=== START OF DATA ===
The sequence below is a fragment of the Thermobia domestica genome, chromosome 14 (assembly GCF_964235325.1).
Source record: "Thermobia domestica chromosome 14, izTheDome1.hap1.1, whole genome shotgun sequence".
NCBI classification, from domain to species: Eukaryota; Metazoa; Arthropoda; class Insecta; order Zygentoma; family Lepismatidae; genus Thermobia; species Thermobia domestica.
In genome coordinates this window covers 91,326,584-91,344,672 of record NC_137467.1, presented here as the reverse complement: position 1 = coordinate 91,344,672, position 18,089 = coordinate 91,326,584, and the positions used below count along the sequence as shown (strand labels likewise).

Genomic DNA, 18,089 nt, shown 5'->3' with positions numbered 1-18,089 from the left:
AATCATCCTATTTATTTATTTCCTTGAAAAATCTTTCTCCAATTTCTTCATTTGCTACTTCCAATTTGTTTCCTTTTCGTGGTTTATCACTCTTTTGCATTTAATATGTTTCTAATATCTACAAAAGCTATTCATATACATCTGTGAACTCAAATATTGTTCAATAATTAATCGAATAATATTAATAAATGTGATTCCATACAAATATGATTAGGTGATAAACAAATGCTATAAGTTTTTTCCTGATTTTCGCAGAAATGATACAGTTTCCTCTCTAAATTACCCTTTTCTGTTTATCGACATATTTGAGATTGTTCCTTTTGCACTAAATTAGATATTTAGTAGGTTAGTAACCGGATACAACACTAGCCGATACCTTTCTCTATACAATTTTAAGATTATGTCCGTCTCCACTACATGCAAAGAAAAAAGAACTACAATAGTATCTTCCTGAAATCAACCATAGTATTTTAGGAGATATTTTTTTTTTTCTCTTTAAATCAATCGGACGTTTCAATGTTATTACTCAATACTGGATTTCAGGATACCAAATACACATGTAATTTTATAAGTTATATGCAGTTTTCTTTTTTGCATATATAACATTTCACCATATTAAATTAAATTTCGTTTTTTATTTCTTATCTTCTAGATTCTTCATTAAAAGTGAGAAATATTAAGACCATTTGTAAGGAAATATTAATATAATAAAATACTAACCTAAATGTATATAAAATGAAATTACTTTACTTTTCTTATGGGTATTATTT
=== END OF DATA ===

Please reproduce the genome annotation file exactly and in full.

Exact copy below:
The sequence below is a fragment of the Thermobia domestica genome, chromosome 14 (assembly GCF_964235325.1).
Source record: "Thermobia domestica chromosome 14, izTheDome1.hap1.1, whole genome shotgun sequence".
NCBI classification, from domain to species: Eukaryota; Metazoa; Arthropoda; class Insecta; order Zygentoma; family Lepismatidae; genus Thermobia; species Thermobia domestica.
In genome coordinates this window covers 91,326,584-91,344,672 of record NC_137467.1, presented here as the reverse complement: position 1 = coordinate 91,344,672, position 18,089 = coordinate 91,326,584, and the positions used below count along the sequence as shown (strand labels likewise).

Genomic DNA, 18,089 nt, shown 5'->3' with positions numbered 1-18,089 from the left:
AATCATCCTATTTATTTATTTCCTTGAAAAATCTTTCTCCAATTTCTTCATTTGCTACTTCCAATTTGTTTCCTTTTCGTGGTTTATCACTCTTTTGCATTTAATATGTTTCTAATATCTACAAAAGCTATTCATATACATCTGTGAACTCAAATATTGTTCAATAATTAATCGAATAATATTAATAAATGTGATTCCATACAAATATGATTAGGTGATAAACAAATGCTATAAGTTTTTTCCTGATTTTCGCAGAAATGATACAGTTTCCTCTCTAAATTACCCTTTTCTGTTTATCGACATATTTGAGATTGTTCCTTTTGCACTAAATTAGATATTTAGTAGGTTAGTAACCGGATACAACACTAGCCGATACCTTTCTCTATACAATTTTAAGATTATGTCCGTCTCCACTACATGCAAAGAAAAAAGAACTACAATAGTATCTTCCTGAAATCAACCATAGTATTTTAGGAGATATTTTTTTTTTTCTCTTTAAATCAATCGGACGTTTCAATGTTATTACTCAATACTGGATTTCAGGATACCAAATACACATGTAATTTTATAAGTTATATGCAGTTTTCTTTTTTGCATATATAACATTTCACCATATTAAATTAAATTTCGTTTTTTATTTCTTATCTTCTAGATTCTTCATTAAAAGTGAGAAATATTAAGACCATTTGTAAGGAAATATTAATATAATAAAATACTAACCTAAATGTATATAAAATGAAATTACTTTACTTTTCTTATGGGTATTATTT